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But what does following the footsteps of one of the worlds most intense, funny and private artists mean? For Alegria it is not so much faithfully following the footsteps as they might appear in the sand before him, although he does do that.  Rather it is a metaphysical following, a journey that involves more imagination than information.  This manifests in Alegria’s devotion to whatever captures the imagination in his wanderings. At first he doesn’t know why Ray’s film is called Emak Bakia, even if he does know what it means. An early rumor says that Man Ray found the expression Emak Bakia on an epitaph of a tombstone in the Biarritz cemetery.  He was fascinated that someone deceased might bid farewell requesting “Leave me Alone.” Seduced by this unconfirmed notion and entranced by the journey itself, the almost continually silent Alegria starts in the cemetery in his search for whatever might have inspired Man Ray.  His hopes of coming up with the tombstone remain unfulfilled, but what he does find in the graveyard, is the grave of a clown.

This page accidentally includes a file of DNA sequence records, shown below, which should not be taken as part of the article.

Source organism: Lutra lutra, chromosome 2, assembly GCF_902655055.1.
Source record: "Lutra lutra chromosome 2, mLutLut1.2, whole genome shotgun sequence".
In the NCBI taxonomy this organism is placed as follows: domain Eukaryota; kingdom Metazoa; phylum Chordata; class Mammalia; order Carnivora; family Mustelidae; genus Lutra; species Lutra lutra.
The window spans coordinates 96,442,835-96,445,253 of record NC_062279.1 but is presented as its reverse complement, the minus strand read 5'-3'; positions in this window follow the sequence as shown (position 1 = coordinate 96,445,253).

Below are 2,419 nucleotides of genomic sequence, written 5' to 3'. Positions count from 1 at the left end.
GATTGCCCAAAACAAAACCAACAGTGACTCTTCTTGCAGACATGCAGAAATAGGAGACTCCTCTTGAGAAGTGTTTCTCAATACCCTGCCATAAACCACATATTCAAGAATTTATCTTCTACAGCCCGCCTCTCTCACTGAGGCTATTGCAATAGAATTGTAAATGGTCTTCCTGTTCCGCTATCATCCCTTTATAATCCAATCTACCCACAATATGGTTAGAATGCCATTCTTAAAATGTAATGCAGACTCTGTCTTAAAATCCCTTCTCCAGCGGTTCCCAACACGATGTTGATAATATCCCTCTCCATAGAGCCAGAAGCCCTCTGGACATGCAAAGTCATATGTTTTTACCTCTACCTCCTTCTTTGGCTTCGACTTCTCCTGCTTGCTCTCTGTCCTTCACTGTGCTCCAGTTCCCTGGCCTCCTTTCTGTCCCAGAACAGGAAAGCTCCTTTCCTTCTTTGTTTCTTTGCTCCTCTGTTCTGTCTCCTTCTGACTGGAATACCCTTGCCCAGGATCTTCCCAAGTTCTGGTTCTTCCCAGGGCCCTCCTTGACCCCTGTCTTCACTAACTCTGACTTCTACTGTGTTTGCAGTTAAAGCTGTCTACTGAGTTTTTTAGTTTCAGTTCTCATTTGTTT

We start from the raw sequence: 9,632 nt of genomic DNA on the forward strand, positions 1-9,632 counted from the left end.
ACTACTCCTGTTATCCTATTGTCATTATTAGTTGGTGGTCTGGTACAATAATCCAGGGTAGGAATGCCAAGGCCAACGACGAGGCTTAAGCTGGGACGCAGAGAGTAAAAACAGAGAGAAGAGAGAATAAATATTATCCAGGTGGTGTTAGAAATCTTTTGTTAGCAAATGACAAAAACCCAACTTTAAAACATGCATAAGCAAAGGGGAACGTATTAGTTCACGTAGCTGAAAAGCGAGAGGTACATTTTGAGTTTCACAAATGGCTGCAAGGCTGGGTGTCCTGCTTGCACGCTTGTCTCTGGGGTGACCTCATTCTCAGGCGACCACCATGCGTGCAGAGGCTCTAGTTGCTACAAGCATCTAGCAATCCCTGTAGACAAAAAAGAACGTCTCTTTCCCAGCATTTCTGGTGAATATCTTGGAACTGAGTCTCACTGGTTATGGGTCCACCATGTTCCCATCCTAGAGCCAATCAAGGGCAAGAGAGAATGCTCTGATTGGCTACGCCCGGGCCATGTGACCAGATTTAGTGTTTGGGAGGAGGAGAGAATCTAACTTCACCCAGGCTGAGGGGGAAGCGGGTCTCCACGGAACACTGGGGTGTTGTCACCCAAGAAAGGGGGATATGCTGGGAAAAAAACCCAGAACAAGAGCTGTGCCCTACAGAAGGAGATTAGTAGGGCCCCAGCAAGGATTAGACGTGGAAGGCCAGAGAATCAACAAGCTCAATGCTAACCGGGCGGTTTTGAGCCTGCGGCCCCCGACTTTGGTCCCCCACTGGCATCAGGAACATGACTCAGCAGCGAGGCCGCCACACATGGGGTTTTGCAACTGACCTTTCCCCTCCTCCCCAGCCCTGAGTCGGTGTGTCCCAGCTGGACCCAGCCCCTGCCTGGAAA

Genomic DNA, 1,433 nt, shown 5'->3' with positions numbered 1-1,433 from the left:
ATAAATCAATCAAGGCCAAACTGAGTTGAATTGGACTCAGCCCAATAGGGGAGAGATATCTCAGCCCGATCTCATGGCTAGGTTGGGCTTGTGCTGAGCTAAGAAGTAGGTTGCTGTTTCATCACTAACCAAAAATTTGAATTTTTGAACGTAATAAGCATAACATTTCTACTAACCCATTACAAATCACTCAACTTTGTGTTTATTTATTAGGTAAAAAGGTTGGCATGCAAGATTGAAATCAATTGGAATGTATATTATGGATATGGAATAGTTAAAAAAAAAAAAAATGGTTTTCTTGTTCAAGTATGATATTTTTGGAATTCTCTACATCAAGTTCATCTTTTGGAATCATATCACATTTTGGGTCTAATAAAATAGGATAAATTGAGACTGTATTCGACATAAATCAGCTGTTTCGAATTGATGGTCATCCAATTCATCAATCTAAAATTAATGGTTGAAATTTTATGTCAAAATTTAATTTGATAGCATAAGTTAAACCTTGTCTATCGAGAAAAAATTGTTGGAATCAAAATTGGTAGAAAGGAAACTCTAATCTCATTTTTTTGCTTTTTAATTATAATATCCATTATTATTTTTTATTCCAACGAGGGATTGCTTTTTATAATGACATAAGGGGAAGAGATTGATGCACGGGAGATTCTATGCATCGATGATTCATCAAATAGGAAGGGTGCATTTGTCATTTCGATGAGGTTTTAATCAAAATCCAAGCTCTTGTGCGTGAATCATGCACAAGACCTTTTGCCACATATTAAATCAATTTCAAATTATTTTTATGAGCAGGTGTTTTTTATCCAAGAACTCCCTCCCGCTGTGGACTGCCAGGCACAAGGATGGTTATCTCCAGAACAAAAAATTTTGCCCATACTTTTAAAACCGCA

At this point we switch to Man Ray’s own tomb which reads “unconcerned but not indifferent.”

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Man Ray was called a joker and a clown in his lifetime.  As soon as  Alegria finds the grave of a clown, he asks the question do clowns ever really die, and then follows the path of the clown, allowing everything before him to be an invitation to a road less traveled. There are some delightful scenes out of this.  Footage of an empty plastic glove floating on the air and down a street so that it regularly appears to the pointing at various houses.  Alegria collecting all the names of the houses and then making poetry out of them. It’s this sort of whimsy that punctuates the first half of The Search for Emak Bakia keeping the viewer enthralled and amused as Alegria connects dots that one would never think to connect.